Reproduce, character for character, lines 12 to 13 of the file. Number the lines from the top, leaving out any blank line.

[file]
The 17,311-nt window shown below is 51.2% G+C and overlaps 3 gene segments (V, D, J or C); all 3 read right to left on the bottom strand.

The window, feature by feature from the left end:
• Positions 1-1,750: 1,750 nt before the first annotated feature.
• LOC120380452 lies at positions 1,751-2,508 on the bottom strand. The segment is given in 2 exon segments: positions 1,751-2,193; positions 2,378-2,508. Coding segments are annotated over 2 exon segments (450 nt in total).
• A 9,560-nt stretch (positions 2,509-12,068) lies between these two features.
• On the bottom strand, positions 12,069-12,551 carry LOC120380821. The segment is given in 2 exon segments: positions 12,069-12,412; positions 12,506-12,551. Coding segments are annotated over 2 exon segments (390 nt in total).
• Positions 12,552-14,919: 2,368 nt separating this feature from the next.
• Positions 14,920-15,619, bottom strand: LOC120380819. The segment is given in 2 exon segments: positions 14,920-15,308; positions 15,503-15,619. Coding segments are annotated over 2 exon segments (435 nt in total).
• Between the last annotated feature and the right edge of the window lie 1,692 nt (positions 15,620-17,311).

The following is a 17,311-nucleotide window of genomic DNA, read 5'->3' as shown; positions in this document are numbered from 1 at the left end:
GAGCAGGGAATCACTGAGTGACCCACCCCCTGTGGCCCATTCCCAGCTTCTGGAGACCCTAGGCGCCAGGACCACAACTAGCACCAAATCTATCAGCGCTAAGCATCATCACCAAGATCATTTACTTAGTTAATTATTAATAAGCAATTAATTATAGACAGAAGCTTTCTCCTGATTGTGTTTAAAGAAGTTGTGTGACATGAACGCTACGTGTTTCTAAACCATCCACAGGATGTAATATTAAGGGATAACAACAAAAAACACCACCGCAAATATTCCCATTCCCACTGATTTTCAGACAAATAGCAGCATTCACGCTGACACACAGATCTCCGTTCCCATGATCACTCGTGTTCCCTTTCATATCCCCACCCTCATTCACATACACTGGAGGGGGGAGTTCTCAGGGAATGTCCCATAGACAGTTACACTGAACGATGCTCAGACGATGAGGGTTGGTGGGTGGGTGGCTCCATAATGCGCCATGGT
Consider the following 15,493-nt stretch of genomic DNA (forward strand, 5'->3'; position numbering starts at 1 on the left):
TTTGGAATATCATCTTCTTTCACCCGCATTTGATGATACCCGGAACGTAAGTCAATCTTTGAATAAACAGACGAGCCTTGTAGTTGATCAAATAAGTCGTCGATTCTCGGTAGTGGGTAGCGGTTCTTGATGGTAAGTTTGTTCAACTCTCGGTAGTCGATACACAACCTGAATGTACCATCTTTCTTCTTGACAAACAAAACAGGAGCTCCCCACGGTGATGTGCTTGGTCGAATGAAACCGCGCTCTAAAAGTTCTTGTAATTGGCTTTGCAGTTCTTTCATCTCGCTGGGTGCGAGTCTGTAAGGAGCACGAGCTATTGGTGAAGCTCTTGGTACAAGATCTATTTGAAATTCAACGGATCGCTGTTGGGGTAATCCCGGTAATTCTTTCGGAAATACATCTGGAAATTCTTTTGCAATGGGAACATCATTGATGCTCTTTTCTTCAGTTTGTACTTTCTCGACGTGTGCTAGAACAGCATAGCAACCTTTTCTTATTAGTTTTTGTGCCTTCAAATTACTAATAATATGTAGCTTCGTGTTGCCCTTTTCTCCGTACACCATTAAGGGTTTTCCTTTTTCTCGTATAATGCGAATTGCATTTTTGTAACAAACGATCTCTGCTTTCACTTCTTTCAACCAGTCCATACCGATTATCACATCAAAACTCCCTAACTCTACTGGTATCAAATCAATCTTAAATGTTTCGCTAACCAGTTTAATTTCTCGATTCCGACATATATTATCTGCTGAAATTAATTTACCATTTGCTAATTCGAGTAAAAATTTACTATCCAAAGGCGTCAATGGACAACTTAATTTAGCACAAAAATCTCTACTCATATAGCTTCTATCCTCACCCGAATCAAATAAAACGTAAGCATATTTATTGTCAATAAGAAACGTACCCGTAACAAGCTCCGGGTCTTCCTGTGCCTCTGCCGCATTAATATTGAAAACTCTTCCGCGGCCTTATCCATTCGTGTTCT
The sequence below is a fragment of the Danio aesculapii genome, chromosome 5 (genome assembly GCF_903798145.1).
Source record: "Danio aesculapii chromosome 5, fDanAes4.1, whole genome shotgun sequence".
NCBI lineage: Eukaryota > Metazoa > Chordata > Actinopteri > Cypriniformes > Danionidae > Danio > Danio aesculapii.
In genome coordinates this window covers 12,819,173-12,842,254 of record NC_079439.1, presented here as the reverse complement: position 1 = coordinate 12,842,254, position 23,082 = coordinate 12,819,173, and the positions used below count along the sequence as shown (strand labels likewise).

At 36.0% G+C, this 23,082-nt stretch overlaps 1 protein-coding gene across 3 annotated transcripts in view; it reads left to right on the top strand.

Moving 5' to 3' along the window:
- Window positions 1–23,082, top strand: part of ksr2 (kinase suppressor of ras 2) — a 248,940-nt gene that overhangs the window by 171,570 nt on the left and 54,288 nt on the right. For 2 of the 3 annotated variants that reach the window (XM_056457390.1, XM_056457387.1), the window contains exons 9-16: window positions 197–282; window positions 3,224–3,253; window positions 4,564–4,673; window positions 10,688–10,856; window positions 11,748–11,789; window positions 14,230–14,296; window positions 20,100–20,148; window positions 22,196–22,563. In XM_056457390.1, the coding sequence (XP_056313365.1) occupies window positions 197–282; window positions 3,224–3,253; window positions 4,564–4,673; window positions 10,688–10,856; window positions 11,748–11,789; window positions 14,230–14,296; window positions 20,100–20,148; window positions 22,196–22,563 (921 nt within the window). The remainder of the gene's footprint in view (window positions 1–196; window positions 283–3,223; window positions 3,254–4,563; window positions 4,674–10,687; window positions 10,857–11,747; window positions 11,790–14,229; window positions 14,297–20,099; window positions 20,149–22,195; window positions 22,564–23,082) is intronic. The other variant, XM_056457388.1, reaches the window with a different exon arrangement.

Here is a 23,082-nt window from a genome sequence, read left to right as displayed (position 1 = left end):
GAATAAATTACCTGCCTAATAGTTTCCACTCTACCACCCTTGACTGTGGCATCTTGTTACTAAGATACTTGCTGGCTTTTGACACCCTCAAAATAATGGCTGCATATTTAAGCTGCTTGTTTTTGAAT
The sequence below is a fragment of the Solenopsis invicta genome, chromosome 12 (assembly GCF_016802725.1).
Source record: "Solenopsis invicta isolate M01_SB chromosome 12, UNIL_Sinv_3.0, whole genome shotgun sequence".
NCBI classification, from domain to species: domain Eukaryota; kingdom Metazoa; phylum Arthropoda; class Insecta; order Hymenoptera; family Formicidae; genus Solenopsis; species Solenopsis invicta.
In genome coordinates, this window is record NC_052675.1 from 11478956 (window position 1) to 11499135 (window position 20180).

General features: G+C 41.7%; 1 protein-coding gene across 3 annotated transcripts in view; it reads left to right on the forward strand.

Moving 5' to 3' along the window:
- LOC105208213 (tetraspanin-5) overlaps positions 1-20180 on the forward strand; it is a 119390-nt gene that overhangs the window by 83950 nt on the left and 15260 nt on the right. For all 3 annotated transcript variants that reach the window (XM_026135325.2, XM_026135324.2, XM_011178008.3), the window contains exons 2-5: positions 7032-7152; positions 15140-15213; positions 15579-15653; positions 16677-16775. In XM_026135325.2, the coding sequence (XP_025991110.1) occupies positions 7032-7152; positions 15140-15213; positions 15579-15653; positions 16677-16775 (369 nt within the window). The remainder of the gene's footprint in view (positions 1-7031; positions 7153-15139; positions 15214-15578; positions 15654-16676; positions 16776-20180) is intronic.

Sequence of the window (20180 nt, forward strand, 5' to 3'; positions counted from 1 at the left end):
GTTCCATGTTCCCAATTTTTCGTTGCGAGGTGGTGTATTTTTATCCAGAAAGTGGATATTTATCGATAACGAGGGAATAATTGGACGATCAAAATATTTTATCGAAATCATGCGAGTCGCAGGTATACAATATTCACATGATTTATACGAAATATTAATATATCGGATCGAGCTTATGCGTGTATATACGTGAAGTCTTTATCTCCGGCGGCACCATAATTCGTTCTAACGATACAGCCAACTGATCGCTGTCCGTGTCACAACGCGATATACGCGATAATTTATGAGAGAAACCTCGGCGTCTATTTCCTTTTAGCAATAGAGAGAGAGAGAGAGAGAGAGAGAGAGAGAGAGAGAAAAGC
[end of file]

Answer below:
Consider the following 15,493-nt stretch of genomic DNA (forward strand, 5'->3'; position numbering starts at 1 on the left):
TTTGGAATATCATCTTCTTTCACCCGCATTTGATGATACCCGGAACGTAAGTCAATCTTTGAATAAACAGACGAGCCTTGTAGTTGATCAAATAAGTCGTCGATTCTCGGTAGTGGGTAGCGGTTCTTGATGGTAAGTTTGTTCAACTCTCGGTAGTCGATACACAACCTGAATGTACCATCTTTCTTCTTGACAAACAAAACAGGAGCTCCCCACGGTGATGTGCTTGGTCGAATGAAACCGCGCTCTAAAAGTTCTTGTAATTGGCTTTGCAGTTCTTTCATCTCGCTGGGTGCGAGTCTGTAAGGAGCACGAGCTATTGGTGAAGCTCTTGGTACAAGATCTATTTGAAATTCAACGGATCGCTGTTGGGGTAATCCCGGTAATTCTTTCGGAAATACATCTGGAAATTCTTTTGCAATGGGAACATCATTGATGCTCTTTTCTTCAGTTTGTACTTTCTCGACGTGTGCTAGAACAGCATAGCAACCTTTTCTTATTAGTTTTTGTGCCTTCAAATTACTAATAATATGTAGCTTCGTGTTGCCCTTTTCTCCGTACACCATTAAGGGTTTTCCTTTTTCTCGTATAATGCGAATTGCATTTTTGTAACAAACGATCTCTGCTTTCACTTCTTTCAACCAGTCCATACCGATTATCACATCAAAACTCCCTAACTCTACTGGTATCAAATCAATCTTAAATGTTTCGCTAACCAGTTTAATTTCTCGATTCCGACATATATTATCTGCTGAAATTAATTTACCATTTGCTAATTCGAGTAAAAATTTACTATCCAAAGGCGTCAATGGACAACTTAATTTAGCACAAAAATCTCTACTCATATAGCTTCTATCCTCACCCGAATCAAATAAAACGTAAGCATATTTATTGTCAATAAGAAACGTACCCGTAACAAGCTCCGGGTCTTCCTGTGCCTCTGCCGCATTAATATTGAAAACTCTTCCGCGGCCTTATCCATTCGTGTTCT